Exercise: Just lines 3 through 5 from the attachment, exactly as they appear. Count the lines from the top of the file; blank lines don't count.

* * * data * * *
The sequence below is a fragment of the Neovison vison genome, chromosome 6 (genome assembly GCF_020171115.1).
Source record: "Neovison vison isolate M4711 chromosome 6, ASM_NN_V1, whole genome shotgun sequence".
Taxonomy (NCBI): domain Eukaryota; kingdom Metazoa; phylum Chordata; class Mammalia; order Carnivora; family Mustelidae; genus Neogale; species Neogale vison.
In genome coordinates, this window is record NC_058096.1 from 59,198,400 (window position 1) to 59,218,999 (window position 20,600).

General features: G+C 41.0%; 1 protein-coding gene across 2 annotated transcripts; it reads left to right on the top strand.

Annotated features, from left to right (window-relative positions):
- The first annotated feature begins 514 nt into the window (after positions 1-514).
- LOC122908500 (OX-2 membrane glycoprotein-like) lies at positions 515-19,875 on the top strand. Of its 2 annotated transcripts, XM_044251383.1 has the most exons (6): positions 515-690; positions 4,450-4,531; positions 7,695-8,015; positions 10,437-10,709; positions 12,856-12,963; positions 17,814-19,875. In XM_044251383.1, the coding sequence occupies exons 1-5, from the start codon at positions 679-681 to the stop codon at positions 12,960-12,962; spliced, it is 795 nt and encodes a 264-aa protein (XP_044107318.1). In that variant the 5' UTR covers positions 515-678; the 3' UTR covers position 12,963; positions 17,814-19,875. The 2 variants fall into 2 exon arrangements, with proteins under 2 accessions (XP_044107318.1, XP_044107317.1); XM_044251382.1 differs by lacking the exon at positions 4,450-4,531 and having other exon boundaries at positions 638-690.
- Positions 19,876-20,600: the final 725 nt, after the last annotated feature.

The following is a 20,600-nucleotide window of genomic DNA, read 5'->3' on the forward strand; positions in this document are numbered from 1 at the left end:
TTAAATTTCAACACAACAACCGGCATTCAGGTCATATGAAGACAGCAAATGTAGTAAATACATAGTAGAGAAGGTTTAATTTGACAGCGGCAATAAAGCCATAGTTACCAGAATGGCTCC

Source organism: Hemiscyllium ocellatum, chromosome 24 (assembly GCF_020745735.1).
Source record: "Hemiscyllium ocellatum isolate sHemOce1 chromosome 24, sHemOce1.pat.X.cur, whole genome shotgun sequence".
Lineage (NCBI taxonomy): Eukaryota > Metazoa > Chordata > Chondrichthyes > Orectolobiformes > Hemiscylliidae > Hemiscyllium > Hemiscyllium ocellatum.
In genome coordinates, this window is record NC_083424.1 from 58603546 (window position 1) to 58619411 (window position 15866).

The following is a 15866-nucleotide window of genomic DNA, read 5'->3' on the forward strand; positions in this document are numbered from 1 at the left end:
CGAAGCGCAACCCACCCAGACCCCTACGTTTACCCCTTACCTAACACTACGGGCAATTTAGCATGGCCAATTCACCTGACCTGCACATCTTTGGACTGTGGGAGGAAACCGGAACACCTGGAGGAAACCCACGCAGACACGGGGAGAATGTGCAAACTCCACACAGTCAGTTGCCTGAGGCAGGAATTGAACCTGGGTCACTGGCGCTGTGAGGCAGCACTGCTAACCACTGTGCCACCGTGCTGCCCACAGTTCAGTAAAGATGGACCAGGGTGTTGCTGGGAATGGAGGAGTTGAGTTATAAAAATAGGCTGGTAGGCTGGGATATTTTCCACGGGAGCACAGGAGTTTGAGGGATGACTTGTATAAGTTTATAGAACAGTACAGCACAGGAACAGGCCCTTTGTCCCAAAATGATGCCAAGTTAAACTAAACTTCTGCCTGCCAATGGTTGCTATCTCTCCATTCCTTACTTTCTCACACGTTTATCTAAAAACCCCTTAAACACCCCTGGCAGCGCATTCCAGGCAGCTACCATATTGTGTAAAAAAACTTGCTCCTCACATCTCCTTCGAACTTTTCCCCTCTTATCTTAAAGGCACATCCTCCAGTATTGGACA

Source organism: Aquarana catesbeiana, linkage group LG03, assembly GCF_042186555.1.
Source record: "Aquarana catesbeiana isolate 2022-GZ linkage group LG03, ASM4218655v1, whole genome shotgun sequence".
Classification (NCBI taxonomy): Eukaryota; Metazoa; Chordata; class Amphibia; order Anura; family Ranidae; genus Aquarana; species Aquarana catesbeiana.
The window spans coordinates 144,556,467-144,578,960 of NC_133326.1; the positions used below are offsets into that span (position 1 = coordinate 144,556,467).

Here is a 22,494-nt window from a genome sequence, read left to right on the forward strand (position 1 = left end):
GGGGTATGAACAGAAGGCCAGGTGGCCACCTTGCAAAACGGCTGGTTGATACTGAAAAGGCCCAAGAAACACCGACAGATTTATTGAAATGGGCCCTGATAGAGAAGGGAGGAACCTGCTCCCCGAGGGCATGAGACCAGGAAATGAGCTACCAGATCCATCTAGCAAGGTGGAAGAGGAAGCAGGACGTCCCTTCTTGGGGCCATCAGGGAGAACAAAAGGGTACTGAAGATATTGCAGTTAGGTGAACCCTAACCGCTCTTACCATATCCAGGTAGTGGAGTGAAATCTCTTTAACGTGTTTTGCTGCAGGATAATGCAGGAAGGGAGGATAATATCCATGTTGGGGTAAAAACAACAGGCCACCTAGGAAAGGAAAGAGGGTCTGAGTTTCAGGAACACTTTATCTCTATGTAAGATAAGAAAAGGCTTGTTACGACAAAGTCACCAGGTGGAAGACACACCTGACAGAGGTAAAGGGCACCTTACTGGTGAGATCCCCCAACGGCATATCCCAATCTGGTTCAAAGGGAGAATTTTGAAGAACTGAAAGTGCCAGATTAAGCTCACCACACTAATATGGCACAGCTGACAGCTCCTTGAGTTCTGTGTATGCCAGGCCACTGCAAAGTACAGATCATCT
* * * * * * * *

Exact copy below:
Taxonomy (NCBI): domain Eukaryota; kingdom Metazoa; phylum Chordata; class Mammalia; order Carnivora; family Mustelidae; genus Neogale; species Neogale vison.
In genome coordinates, this window is record NC_058096.1 from 59,198,400 (window position 1) to 59,218,999 (window position 20,600).

General features: G+C 41.0%; 1 protein-coding gene across 2 annotated transcripts; it reads left to right on the top strand.